Political leaders across the political spectrum, including the President, the Prime Minister and the Chief of the General Staff condemned this killing. We are also seeing growing calls, including from Prime Minister Erdogan and Foreign Minister Gul, for changes to Article 301 of the Turkish Criminal Code which criminalizes insulting Turkishness. We welcome Turkish leaders' and opinion makers' calls to amend or repeal Article 301.

Against this backdrop, we believe that House Resolution 106 would undercut voices emerging in Turkey who call for a truthful exploration of these events in pursuit of Turkey's reconciliation with its own past and with Armenia. Members of the Armenian-Turkish community tell us that such resolutions would stifle the dialogue they seek and would even raise popular emotions so dramatically as to threaten the progress they have made in Turkey. Our goal is an opening of the Turkish mind and the Turkish heart through honest, if painful, self examination. We fear that passage of any such resolutions would close minds and harden hearts.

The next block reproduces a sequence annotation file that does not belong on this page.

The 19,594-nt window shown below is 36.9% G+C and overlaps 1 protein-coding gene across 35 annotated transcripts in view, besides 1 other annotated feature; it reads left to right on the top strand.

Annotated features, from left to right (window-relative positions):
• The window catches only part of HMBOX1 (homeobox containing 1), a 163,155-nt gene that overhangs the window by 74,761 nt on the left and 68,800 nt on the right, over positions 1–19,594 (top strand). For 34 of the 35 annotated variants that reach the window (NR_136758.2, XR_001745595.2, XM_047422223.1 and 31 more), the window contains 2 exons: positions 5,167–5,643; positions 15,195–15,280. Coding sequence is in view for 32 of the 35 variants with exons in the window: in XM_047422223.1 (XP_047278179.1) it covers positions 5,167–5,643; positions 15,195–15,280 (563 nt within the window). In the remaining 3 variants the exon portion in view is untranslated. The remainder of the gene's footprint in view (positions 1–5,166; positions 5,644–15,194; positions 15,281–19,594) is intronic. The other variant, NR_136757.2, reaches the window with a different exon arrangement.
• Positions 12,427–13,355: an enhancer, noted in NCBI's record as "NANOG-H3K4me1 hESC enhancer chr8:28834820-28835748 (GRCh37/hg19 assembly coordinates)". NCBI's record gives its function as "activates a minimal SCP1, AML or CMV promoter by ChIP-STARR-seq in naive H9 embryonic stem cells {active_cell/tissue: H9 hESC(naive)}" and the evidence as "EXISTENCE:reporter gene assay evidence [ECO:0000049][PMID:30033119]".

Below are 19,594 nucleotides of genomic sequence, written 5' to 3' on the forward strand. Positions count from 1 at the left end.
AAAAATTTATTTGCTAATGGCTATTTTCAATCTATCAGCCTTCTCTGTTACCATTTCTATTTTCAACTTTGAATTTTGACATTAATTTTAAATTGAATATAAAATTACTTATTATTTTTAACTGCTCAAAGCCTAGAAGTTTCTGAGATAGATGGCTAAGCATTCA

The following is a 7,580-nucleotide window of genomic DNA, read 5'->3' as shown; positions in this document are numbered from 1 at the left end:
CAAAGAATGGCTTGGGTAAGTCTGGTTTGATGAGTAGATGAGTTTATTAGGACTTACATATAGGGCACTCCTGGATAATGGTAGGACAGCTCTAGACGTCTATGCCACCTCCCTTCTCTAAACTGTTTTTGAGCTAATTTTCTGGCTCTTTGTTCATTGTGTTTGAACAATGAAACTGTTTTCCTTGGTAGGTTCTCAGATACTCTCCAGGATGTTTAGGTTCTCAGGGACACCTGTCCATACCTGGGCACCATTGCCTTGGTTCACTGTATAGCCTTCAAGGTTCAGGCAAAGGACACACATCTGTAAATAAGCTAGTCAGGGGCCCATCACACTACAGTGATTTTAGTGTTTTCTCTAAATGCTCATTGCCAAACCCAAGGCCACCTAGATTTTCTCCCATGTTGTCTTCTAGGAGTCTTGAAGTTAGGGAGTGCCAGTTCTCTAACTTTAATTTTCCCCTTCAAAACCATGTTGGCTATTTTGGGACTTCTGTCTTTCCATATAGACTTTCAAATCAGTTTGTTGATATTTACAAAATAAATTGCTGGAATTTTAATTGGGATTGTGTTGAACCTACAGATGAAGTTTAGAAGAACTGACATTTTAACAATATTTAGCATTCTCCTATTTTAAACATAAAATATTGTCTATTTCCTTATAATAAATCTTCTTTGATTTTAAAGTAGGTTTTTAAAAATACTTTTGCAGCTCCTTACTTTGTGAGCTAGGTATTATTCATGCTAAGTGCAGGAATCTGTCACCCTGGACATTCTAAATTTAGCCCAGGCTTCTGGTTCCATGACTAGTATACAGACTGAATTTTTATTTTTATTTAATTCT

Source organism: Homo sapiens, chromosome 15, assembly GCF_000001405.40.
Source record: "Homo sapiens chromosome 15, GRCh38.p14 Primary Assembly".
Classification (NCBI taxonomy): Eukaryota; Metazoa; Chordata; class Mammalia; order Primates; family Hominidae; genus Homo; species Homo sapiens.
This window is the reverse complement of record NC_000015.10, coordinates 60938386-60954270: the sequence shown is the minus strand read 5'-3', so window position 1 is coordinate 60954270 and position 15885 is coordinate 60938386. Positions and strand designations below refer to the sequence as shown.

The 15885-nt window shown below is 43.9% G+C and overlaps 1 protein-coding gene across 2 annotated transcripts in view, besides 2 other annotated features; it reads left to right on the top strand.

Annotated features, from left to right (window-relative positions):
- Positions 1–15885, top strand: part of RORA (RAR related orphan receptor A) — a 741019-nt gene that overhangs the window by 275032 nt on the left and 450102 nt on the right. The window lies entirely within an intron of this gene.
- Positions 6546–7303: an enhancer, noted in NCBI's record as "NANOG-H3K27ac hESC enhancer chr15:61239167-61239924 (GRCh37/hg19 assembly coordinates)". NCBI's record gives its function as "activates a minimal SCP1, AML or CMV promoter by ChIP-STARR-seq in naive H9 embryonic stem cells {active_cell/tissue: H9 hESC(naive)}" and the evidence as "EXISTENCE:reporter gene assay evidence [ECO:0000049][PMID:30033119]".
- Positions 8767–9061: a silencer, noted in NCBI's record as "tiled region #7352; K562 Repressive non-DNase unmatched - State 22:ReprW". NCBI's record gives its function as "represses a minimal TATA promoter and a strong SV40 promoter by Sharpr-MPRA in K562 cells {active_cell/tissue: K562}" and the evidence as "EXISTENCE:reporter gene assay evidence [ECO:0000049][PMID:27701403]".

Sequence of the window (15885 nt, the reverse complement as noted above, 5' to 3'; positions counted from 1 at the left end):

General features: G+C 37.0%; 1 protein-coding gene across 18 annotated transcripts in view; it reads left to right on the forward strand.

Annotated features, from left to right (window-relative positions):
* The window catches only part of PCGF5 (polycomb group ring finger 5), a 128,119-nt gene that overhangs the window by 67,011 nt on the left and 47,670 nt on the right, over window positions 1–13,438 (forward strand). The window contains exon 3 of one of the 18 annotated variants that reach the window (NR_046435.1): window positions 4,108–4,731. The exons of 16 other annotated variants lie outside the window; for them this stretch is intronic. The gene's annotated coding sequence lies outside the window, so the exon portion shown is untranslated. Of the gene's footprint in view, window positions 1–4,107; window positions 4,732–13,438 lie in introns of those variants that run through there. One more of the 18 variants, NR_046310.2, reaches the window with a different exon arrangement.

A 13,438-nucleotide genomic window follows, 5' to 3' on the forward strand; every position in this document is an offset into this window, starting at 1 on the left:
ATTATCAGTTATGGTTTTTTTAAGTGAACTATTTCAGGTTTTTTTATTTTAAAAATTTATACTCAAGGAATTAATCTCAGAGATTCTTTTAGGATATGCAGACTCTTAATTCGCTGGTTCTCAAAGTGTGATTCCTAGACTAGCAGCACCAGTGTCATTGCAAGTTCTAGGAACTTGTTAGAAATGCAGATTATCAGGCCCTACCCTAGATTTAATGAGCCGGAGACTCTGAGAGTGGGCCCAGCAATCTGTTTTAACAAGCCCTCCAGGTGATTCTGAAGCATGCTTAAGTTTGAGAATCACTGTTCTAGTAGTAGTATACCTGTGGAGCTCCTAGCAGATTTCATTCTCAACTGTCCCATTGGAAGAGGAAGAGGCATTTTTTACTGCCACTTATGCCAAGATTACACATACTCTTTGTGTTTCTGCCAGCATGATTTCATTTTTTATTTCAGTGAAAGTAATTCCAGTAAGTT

Mr. Chairman, Secretary Rice has an ambitious agenda with Turkey over the next two years and we hope to work with you and with Congress to achieve success in these goals. We look forward to continue the close consultation with the subcommittee and other members. Mr. Chairman, thank you for this opportunity to speak before you. And when the time comes, I look forward to answering all of your questions.